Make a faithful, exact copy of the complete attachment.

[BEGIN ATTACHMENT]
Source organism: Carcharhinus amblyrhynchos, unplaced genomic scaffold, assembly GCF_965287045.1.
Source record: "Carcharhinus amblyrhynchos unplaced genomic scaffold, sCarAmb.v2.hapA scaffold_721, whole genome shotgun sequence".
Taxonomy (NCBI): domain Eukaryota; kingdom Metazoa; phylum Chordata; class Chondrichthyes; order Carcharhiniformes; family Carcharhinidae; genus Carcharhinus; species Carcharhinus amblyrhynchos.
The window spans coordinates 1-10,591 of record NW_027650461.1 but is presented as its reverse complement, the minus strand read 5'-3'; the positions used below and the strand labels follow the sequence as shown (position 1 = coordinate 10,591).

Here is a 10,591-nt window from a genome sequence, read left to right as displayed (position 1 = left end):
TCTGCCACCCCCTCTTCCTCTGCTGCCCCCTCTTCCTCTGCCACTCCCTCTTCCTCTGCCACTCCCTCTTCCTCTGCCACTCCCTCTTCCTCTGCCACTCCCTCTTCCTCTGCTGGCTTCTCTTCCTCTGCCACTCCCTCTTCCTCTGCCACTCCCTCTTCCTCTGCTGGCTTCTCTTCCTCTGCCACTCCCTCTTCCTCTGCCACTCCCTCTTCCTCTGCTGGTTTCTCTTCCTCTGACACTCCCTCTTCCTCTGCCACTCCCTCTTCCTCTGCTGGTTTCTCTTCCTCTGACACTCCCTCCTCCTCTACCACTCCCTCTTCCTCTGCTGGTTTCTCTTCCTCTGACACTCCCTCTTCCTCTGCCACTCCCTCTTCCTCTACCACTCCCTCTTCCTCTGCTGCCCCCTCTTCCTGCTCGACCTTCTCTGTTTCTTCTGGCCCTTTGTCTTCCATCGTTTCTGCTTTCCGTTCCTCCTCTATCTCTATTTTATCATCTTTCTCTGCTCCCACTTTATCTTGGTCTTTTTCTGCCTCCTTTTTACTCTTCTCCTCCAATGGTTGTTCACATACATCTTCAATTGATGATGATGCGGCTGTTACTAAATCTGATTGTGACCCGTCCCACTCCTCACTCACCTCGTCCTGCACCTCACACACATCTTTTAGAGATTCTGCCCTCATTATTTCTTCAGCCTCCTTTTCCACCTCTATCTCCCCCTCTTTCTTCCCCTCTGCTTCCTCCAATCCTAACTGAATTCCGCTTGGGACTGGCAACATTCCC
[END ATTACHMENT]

Source organism: Carcharhinus amblyrhynchos, unplaced genomic scaffold, assembly GCF_965287045.1.
Source record: "Carcharhinus amblyrhynchos unplaced genomic scaffold, sCarAmb.v2.hapA scaffold_721, whole genome shotgun sequence".
Taxonomy (NCBI): domain Eukaryota; kingdom Metazoa; phylum Chordata; class Chondrichthyes; order Carcharhiniformes; family Carcharhinidae; genus Carcharhinus; species Carcharhinus amblyrhynchos.
The window spans coordinates 1-10,591 of record NW_027650461.1 but is presented as its reverse complement, the minus strand read 5'-3'; the positions used below and the strand labels follow the sequence as shown (position 1 = coordinate 10,591).

Here is a 10,591-nt window from a genome sequence, read left to right as displayed (position 1 = left end):
TCTGCCACCCCCTCTTCCTCTGCTGCCCCCTCTTCCTCTGCCACTCCCTCTTCCTCTGCCACTCCCTCTTCCTCTGCCACTCCCTCTTCCTCTGCCACTCCCTCTTCCTCTGCTGGCTTCTCTTCCTCTGCCACTCCCTCTTCCTCTGCCACTCCCTCTTCCTCTGCTGGCTTCTCTTCCTCTGCCACTCCCTCTTCCTCTGCCACTCCCTCTTCCTCTGCTGGTTTCTCTTCCTCTGACACTCCCTCTTCCTCTGCCACTCCCTCTTCCTCTGCTGGTTTCTCTTCCTCTGACACTCCCTCCTCCTCTACCACTCCCTCTTCCTCTGCTGGTTTCTCTTCCTCTGACACTCCCTCTTCCTCTGCCACTCCCTCTTCCTCTACCACTCCCTCTTCCTCTGCTGCCCCCTCTTCCTGCTCGACCTTCTCTGTTTCTTCTGGCCCTTTGTCTTCCATCGTTTCTGCTTTCCGTTCCTCCTCTATCTCTATTTTATCATCTTTCTCTGCTCCCACTTTATCTTGGTCTTTTTCTGCCTCCTTTTTACTCTTCTCCTCCAATGGTTGTTCACATACATCTTCAATTGATGATGATGCGGCTGTTACTAAATCTGATTGTGACCCGTCCCACTCCTCACTCACCTCGTCCTGCACCTCACACACATCTTTTAGAGATTCTGCCCTCATTATTTCTTCAGCCTCCTTTTCCACCTCTATCTCCCCCTCTTTCTTCCCCTCTGCTTCCTCCAATCCTAACTGAATTCCGCTTGGGACTGGCAACATTCCC